It’s amazing that people are already running for elections that are a year away. Yet they are. And a quick look at financial disclosures shows some spider-webby entanglements.
For instance, Knox County Commission has two at-large seats, District 10, now held by Larsen Jay and District 11, now held by Justin Biggs who is running for trustee rather than re-election.
District 10: Jay is being challenged by Christine Cruz. She lists in-kind contributions from Judson Mason, candidate for County Commission from District 7; and the Klonaris family for a reception at Café 4. Jim Klonaris is a candidate for Knoxville City Council.
Most disclosures show heavy fund-raising and low expenditures for a race that’s a year away, but that’s not the case with Cruz. Her campaign has taken in $21,594 and spent $19,942, leaving just over $1,500 on hand. Her biggest contribution is a $10,000 loan from her husband, Leonardo R. Rodriguez-Cruz M.D., a neurological surgeon.
And her chief expenditure is a $10,000 payment to Angle LLC, located at 3021 E. Emory Road, for campaign consulting. Who owns/works at Angle? Photographer Alli Jeffries, attorney Daniel A. Herrera and Nashville-based lobbyist Andrew Lonegan.
Meanwhile, Jay’s disclosure shows contributions of $166,170 against expenditures of $21,900 for a balance of roughly $146,000. Donors include familiar names: Ashe, Boyd, Claussen, Clayton, Haslam, Jubran, Phillips, Stowers. Jay also got $1,000 from state Sen. Richard Briggs and $750 from state Rep. Eddie Mannis.
District 11: An open seat, with the strongest Republicans being West Knoxvillians Kim Frazier, who has worked on planning and development issues as a volunteer and with her husband, Dr. Russ Frazier, with Knox Rescue; and Devin Driscoll, former WWE wrestler, personal trainer and owner of D1 Sports Training.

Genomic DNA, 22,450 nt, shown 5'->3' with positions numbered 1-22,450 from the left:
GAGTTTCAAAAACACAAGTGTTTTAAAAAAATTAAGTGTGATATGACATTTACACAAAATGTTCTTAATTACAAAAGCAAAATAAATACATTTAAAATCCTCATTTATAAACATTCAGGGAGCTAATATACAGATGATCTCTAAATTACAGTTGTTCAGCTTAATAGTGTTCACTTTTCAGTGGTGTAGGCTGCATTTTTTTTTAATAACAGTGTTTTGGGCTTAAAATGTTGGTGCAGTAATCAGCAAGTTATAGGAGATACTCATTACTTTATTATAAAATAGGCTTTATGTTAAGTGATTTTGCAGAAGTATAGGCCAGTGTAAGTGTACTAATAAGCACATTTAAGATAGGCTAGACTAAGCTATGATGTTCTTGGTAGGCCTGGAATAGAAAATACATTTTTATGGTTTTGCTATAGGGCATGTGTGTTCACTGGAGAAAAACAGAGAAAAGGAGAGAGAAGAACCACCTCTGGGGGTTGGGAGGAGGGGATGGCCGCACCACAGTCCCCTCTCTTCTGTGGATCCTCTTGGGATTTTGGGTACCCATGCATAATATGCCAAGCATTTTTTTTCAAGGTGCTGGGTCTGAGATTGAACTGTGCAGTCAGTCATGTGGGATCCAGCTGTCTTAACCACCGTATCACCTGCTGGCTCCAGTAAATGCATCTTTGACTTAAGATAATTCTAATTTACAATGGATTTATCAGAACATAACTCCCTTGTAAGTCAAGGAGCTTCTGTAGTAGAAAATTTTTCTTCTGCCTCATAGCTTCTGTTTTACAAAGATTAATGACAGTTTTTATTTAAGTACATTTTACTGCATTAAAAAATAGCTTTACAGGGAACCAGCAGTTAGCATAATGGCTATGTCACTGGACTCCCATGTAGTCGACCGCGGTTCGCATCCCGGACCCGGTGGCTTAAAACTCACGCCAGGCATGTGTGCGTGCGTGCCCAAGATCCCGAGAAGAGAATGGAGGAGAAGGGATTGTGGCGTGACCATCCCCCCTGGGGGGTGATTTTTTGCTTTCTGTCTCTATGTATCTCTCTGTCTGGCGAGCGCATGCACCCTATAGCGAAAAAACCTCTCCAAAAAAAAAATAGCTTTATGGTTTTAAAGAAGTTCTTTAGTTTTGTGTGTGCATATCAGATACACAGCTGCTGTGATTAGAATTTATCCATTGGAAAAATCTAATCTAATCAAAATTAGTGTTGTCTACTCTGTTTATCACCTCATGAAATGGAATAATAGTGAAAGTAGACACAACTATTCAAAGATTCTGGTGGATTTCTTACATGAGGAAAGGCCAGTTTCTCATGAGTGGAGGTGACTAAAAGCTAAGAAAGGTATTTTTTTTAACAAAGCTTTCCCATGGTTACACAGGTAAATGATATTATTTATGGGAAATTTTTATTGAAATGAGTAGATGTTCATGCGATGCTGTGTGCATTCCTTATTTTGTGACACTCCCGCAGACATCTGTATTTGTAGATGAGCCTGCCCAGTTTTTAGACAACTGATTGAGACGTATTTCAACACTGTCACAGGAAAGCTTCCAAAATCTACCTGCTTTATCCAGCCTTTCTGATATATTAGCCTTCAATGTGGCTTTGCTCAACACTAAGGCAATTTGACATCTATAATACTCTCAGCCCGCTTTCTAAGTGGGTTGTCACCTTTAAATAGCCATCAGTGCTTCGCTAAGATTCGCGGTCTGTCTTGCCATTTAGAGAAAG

Frazier has raised $23,385 and spent $533, leaving $21,800 on hand. Her disclosure shows support across Knox County.
Driscoll has raised $51,400 with contributions from every developer in town plus $500 from Cruz and $250 from Commissioner Kyle Ward. His only expenditure is $645 to an online service for more fund-raising.
The Tennessee Republican Party continues its lurch away from the expansive, big-tent elephant that grew to the majority in Tennessee. Erik Schelzig reported in the Tennessee Journal that the party’s state executive committee has decided to charge a fee for candidates to get on the ballot. The vote at a recent SEC meeting was 33-22.
We know it’s bad politics, but is this even legal? Republican candidates must pay to run:
- Governor – $5,000
- U.S. Senate – $5,000
- U.S. House – $2,500
- State Senate – $1,000
- State House – $500
- Judicial Offices – $500
- Countywide Offices – $100
- County Commission or Constable – $25
The only office not listed is the SEC itself. The Taliban now controls two outfits – Afghanistan and the TN Republican Party.
Brent Waugh has resigned as CEO of Big Brothers Big Sisters of East Tennessee effective Sept. 1. He has done a great job and will be missed. Under his leadership, BBBS of East Tennessee has earned national recognition and won Agency of the Year in 2019. Read his farewell message here.
Sandra Clark is editor/CEO of Knox TN Today.